When Is the Best Time to Take Creatine

Creatine is one of the most popular supplements among bodybuilders and athletes. It’s popularity has increased due to its ability to increase strength, power, speed, endurance and lean mass. Creatine supplementation has been shown to improve athletic performance and recovery from training sessions.

When Should You Take Creatine?

The answer depends on your goals:

If you want quick gains then taking creatine daily would be ideal since it will provide fast results. However, if you are looking for longer term benefits then taking creatine once per week might be better.

If you want to get stronger then taking creatine every other day would be optimal. If you are trying to build muscle mass, then taking creatine twice per week is recommended since it provides a steady supply of energy and helps with fat loss.

In any case, there is no right or wrong way to take creatine; all that matters is what works best for your needs.

How Long Does Creatine Last?

Creatine lasts up to 12 hours, but only if taken within 24 hours after consumption. If you take creatine before then, it won’t last very long. The reason why creatine doesn’t last too long is because it requires the liver to convert L-Carnitine into Acetyl-CoA which is converted back into L-Carnitine.

Is it Better to Take Creatine with Glutamine, Beta-Alanine, Taurine, Caffeine, or a Pre Workout?

This is another question that has no “right” answer since it comes down to personal preferences. However, most people will agree that creatine should be taken with a pre-workout. This is because creatine and a pre-workout have synergistic qualities that provide an overall improvement in performance. Caffeine also helps improve explosive energy which is perfect for weight lifting and other high-intensity exercises.

Does Loading Creatine Work?

Yes, but it’s not necessary for most people. There are two types of creatine users: those who “load” creatine, and those who don’t load creatine at all. “Loading” creatine simply means taking double the recommended daily intake every day for one week. For example, if the recommended daily intake is 5g per day, then the loading method would entail 10g of creatine taken per day for seven days.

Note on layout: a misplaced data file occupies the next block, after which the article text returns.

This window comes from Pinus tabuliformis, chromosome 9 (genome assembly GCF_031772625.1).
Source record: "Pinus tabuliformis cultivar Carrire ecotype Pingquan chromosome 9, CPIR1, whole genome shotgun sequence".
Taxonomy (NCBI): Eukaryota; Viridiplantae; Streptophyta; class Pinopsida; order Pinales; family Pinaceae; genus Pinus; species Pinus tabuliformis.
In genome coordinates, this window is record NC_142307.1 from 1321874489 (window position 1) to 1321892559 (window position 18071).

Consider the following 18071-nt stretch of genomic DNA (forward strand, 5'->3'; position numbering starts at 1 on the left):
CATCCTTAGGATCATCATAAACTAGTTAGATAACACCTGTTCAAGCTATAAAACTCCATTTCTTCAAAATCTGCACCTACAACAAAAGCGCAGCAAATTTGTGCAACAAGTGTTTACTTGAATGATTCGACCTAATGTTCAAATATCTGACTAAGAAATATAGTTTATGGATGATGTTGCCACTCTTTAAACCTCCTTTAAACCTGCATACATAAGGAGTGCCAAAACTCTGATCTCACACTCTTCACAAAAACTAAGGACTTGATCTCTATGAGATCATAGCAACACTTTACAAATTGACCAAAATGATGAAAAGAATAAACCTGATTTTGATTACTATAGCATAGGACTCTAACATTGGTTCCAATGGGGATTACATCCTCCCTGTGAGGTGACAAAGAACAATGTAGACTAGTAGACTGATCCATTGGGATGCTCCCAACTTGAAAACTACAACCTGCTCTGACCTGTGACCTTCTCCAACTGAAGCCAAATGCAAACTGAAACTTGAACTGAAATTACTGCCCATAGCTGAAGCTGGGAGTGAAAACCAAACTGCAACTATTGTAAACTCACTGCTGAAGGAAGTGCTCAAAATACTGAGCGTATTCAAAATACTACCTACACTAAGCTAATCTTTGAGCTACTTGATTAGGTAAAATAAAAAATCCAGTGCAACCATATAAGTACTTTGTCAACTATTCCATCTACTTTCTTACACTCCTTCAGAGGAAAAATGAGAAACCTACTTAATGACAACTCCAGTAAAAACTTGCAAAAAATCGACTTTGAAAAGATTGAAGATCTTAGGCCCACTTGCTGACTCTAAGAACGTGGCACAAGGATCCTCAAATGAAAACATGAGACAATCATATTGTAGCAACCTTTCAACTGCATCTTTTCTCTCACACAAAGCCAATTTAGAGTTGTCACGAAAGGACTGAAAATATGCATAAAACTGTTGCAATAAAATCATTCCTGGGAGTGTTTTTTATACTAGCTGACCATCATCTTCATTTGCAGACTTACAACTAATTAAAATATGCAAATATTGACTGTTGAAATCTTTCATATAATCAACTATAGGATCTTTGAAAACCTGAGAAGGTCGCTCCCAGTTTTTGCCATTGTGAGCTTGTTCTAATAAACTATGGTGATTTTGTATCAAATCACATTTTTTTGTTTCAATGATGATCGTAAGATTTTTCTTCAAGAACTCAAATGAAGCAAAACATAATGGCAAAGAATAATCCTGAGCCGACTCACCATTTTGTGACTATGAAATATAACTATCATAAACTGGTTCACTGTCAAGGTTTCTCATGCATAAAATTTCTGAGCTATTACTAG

Since most people don’t want to spend more money on a product that they’re not sure about, it’s understandable that some people don’t load. However, there are benefits to loading creatine. For one, loading creatine provides faster saturation of the muscles. It also provides faster results on a day-to-day basis since more creatine is available for the muscles (essentially you’re getting a jump start).

Creatine and Pregnancy

There is no evidence to suggest that creatine supplementation is harmful during pregnancy or detrimental to the fetus. Pregnant women who take creatine see great improvements in their strength and endurance. Contrary to popular belief, creatine supplementation does not increase the risk of miscarriages or other adverse events in expectant mothers. In fact, studies suggest that expectant mothers with higher creatine levels give birth to infants with higher APGAR scores and experience fewer complications during labor.